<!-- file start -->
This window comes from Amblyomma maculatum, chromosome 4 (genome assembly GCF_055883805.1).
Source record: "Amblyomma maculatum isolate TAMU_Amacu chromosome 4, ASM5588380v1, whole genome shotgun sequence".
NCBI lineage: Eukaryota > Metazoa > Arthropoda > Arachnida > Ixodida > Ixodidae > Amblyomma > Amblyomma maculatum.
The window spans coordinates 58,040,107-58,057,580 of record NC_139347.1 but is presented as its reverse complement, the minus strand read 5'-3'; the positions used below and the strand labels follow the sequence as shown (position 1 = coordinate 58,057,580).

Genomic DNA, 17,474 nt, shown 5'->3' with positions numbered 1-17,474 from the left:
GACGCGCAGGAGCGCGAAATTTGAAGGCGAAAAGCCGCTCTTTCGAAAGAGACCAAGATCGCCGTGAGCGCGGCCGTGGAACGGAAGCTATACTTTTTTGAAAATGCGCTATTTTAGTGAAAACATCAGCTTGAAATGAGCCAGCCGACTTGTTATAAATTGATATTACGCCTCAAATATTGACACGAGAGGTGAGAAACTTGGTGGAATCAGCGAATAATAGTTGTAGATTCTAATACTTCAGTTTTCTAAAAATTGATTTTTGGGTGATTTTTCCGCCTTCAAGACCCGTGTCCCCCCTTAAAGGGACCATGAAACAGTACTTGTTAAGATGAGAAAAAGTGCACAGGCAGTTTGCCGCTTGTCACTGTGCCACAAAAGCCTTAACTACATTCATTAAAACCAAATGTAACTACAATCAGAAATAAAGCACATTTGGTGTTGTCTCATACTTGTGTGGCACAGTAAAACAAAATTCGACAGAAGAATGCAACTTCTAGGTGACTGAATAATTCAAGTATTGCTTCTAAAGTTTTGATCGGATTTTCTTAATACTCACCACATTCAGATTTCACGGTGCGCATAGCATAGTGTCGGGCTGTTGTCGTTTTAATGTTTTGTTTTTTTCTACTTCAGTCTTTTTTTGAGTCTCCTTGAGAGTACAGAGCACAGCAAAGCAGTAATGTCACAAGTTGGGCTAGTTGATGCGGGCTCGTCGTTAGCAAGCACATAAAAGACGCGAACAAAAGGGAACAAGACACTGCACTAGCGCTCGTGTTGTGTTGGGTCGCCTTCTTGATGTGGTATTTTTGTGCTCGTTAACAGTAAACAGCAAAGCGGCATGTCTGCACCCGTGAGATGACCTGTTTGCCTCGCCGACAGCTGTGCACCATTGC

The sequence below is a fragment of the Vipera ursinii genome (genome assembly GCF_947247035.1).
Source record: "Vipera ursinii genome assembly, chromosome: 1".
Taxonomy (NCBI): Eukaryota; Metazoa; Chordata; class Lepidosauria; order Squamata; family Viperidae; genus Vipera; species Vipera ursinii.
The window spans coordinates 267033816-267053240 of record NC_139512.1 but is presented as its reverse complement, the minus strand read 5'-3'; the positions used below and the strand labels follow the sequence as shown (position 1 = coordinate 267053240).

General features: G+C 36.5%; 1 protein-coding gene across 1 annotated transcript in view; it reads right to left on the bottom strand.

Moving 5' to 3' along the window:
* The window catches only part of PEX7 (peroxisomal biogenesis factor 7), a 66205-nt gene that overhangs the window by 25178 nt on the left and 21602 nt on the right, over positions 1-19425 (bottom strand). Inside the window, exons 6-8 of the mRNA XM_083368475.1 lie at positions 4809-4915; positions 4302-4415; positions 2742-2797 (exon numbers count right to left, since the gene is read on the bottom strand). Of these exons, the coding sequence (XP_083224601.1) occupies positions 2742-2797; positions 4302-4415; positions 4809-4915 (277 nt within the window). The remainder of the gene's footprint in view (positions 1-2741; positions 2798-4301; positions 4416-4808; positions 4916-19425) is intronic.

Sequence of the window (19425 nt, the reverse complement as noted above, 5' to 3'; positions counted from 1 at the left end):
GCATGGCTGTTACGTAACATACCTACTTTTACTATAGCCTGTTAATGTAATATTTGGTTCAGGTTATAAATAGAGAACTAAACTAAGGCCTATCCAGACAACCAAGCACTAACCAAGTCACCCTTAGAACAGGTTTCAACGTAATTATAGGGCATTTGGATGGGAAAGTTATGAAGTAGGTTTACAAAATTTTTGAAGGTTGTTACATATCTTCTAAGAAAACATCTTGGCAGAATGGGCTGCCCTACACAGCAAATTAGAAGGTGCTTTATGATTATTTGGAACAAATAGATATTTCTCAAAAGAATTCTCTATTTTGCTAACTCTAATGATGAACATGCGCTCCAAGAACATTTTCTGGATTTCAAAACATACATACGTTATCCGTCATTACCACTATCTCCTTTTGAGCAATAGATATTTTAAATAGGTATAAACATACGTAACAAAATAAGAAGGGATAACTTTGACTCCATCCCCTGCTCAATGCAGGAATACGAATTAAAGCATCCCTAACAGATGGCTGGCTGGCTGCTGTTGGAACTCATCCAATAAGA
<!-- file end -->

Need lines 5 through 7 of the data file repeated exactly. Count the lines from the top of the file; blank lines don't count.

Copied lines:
Genomic DNA, 17,474 nt, shown 5'->3' with positions numbered 1-17,474 from the left:
GACGCGCAGGAGCGCGAAATTTGAAGGCGAAAAGCCGCTCTTTCGAAAGAGACCAAGATCGCCGTGAGCGCGGCCGTGGAACGGAAGCTATACTTTTTTGAAAATGCGCTATTTTAGTGAAAACATCAGCTTGAAATGAGCCAGCCGACTTGTTATAAATTGATATTACGCCTCAAATATTGACACGAGAGGTGAGAAACTTGGTGGAATCAGCGAATAATAGTTGTAGATTCTAATACTTCAGTTTTCTAAAAATTGATTTTTGGGTGATTTTTCCGCCTTCAAGACCCGTGTCCCCCCTTAAAGGGACCATGAAACAGTACTTGTTAAGATGAGAAAAAGTGCACAGGCAGTTTGCCGCTTGTCACTGTGCCACAAAAGCCTTAACTACATTCATTAAAACCAAATGTAACTACAATCAGAAATAAAGCACATTTGGTGTTGTCTCATACTTGTGTGGCACAGTAAAACAAAATTCGACAGAAGAATGCAACTTCTAGGTGACTGAATAATTCAAGTATTGCTTCTAAAGTTTTGATCGGATTTTCTTAATACTCACCACATTCAGATTTCACGGTGCGCATAGCATAGTGTCGGGCTGTTGTCGTTTTAATGTTTTGTTTTTTTCTACTTCAGTCTTTTTTTGAGTCTCCTTGAGAGTACAGAGCACAGCAAAGCAGTAATGTCACAAGTTGGGCTAGTTGATGCGGGCTCGTCGTTAGCAAGCACATAAAAGACGCGAACAAAAGGGAACAAGACACTGCACTAGCGCTCGTGTTGTGTTGGGTCGCCTTCTTGATGTGGTATTTTTGTGCTCGTTAACAGTAAACAGCAAAGCGGCATGTCTGCACCCGTGAGATGACCTGTTTGCCTCGCCGACAGCTGTGCACCATTGC

The sequence below is a fragment of the Vipera ursinii genome (genome assembly GCF_947247035.1).